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‘MLB The Show 18’ review: Road to the Show mode makes strides

The baseball sim’s improved career mode stands out, as do its impressive gameplay and presentation.

Aaron Judge is the cover athlete for

Aaron Judge is the cover athlete for "MLB The Show 18." Photo Credit: Sony

Available Tuesday

“MLB The Show 18,” published by Sony and developed by its San Diego Studio, is out Tuesday for PlayStation 4, $59.99

For a quality sports franchise like “MLB The Show,” which has been refining its formula over more than a decade of annual releases, creating a game that stands out distinctly from last year’s model isn’t easy.

While this year’s iteration, “MLB The Show 18,” falls a bit short of being a must-play advancement for the series, it does enough in key areas to remain one of the best sports simulations on the market.

“Road to the Show,” or RTTS, receives the most love from the developers this time around. Created players will now grow based on defined archetypes, depending on position. For example, the Power Corner type focuses corner infielders on fielding and power hitting, but won’t prioritize speed on the basepaths. These archetypes come with caps to certain attributes, so there won’t be any almighty, 99-rated stats across the board this time. It’s more realistic this way.

Raising said attributes is more organic, too. Rather than in-game actions earning points that can be applied to the skill of your choice, your exploits or struggles are applied to the appropriate stat. So, launching a homer off a lefthanded pitcher will automatically go toward improving your player’s power-hitting prowess against lefties. Additionally, frequent opportunities arise throughout the season to passively train, either raising a certain attribute or the cap on some attributes.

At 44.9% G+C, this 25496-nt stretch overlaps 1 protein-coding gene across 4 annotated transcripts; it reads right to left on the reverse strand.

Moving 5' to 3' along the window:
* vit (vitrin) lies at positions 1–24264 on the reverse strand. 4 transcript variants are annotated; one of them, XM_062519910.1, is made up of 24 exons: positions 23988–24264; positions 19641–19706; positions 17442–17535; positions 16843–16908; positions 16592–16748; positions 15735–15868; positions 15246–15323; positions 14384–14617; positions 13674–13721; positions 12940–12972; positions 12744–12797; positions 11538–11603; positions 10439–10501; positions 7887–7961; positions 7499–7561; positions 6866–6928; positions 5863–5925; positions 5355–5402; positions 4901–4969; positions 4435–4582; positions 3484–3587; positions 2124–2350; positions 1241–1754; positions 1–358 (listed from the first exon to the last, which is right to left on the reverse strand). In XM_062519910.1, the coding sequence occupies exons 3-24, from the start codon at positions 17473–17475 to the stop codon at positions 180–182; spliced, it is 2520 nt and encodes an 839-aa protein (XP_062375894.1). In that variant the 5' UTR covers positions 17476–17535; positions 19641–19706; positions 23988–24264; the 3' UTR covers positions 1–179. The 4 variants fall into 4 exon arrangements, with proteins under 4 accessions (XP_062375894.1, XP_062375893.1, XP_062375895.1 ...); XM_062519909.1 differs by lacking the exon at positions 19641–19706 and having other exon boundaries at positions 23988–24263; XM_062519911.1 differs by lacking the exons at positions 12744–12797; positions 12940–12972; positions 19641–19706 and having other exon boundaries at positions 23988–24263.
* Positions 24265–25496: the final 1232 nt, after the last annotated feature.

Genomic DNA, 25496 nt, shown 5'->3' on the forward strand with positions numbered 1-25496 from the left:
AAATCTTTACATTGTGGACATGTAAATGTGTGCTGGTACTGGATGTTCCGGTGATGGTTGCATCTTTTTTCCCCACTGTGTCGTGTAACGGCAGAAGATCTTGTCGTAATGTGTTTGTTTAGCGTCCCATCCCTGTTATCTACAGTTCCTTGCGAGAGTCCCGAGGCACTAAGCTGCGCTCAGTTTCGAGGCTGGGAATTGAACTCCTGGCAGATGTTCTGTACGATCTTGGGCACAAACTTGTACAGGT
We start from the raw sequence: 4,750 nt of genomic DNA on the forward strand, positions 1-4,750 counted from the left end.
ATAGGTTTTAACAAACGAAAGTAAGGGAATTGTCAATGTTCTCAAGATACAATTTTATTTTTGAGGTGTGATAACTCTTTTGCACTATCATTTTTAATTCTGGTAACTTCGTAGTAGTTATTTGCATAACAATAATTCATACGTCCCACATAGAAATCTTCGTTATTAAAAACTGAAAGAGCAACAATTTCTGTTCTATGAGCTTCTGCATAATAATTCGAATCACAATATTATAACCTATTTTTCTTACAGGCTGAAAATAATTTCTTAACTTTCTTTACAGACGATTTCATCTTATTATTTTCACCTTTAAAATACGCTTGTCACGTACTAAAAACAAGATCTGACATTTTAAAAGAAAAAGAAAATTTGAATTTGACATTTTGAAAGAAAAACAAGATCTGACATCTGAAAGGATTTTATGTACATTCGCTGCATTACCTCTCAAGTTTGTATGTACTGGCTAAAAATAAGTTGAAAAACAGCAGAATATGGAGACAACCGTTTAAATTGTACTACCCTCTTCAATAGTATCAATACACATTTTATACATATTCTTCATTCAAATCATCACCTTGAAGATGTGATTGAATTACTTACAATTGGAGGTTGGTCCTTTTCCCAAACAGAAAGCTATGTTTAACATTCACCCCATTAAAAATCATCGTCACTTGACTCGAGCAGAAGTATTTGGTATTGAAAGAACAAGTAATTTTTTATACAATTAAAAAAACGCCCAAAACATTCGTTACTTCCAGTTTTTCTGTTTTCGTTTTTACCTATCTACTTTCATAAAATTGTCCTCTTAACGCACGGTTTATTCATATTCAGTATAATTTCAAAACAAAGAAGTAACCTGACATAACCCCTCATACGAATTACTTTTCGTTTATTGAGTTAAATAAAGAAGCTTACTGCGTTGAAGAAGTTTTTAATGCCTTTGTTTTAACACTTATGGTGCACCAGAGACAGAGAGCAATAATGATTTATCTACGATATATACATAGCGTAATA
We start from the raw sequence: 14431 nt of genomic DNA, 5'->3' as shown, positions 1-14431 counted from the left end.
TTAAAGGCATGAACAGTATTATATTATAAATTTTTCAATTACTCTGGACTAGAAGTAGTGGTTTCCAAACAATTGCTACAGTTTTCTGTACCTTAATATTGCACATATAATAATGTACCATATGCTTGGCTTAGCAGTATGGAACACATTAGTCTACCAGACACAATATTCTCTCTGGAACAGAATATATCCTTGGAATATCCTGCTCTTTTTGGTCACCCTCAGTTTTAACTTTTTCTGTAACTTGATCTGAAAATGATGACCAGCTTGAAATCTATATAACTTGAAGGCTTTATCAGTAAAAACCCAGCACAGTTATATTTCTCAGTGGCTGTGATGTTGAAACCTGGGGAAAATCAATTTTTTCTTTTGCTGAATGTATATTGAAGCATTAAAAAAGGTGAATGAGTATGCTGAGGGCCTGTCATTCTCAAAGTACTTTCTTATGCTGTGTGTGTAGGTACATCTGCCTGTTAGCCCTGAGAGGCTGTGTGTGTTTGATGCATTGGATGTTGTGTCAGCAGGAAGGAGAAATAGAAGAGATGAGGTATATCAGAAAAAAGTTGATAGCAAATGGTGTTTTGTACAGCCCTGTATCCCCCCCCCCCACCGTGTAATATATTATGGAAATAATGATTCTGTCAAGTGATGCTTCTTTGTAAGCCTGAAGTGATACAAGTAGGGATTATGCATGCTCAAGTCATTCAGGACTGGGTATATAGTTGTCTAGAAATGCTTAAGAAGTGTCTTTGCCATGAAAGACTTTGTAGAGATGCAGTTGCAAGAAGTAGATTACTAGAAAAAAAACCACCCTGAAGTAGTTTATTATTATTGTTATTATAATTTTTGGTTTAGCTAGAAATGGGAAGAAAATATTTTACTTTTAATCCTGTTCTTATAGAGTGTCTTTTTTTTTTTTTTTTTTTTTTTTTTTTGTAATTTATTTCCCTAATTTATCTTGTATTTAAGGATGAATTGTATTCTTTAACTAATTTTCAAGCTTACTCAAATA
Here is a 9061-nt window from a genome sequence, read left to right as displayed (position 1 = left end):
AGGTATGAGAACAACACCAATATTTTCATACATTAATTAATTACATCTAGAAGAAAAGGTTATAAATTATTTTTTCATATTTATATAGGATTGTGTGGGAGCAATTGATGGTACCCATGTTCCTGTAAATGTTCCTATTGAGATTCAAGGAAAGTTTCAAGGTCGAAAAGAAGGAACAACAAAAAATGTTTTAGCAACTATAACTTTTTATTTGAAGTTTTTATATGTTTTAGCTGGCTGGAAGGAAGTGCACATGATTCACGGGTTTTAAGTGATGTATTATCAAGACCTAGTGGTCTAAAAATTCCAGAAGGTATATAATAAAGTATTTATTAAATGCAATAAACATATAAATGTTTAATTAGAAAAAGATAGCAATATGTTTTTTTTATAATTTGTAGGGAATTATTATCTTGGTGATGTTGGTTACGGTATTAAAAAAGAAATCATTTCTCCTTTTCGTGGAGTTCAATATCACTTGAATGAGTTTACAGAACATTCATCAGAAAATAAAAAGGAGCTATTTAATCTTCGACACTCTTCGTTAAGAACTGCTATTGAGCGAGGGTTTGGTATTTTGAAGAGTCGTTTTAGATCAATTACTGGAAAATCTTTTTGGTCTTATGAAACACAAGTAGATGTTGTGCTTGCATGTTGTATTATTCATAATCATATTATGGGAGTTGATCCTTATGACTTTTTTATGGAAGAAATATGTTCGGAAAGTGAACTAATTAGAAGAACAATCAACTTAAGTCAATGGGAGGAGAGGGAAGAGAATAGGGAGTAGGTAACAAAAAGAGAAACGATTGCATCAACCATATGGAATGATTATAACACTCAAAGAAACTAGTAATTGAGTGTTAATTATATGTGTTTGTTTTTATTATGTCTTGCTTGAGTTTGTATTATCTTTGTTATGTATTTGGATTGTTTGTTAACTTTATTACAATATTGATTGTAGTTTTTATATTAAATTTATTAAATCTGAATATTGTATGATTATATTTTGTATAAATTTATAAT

As a result, there’s more time spent on the diamond than in menus in RTTS. It’s easier than ever to breeze through an entire career, which begins this year as a long-shot draft pick instead of a blue-chip prospect. This career mode may not be the definitive top dog among sports games, but it’s in the conversation.

Outside RTTS, there’s less to be excited about. Franchise mode is largely the same as it’s been for a few years. Splitting seasons into phases makes it a bit easier to digest what can occasionally be a repetitive experience — something inherent to most games’ franchise modes.

There also now exists an option to play through the game’s niche Retro Mode, forgoing the more intricate visuals and controls of the rest of the game. It’s a nice option to have, but it’s hardly a selling point. Beware, however, the removal of online franchise mode, if that’s your thing. Overall, “MLB The Show 18’s” franchise mode lags behind those of other sports games.

A new batting stance creator is simple and fun once or twice, mostly when setting up an RTTS player. Still, it’s another layer of ownership for custom players, and it’s a small but welcome addition.

Gameplay and presentation are tight as ever. Keen-eyed gamers will observe plenty of additions and upgrades to fielding animations and physics. Diehards will notice some shortstops can make plays that others can’t. Just about every other sports franchise is playing catch-up to “The Show” in this arena.

Fans of Diamond Dynasty, the card-collecting mode that also offers microtransactions, do have more ways to acquire players without ponying up real-world cash. Otherwise, it’s not much different from last year. And, at least before wide release, online servers have been pretty stable.

“MLB The Show 18” maintains the series’ commitment to quality, but it comes more heavily recommended to those who prefer RTTS over franchise mode.

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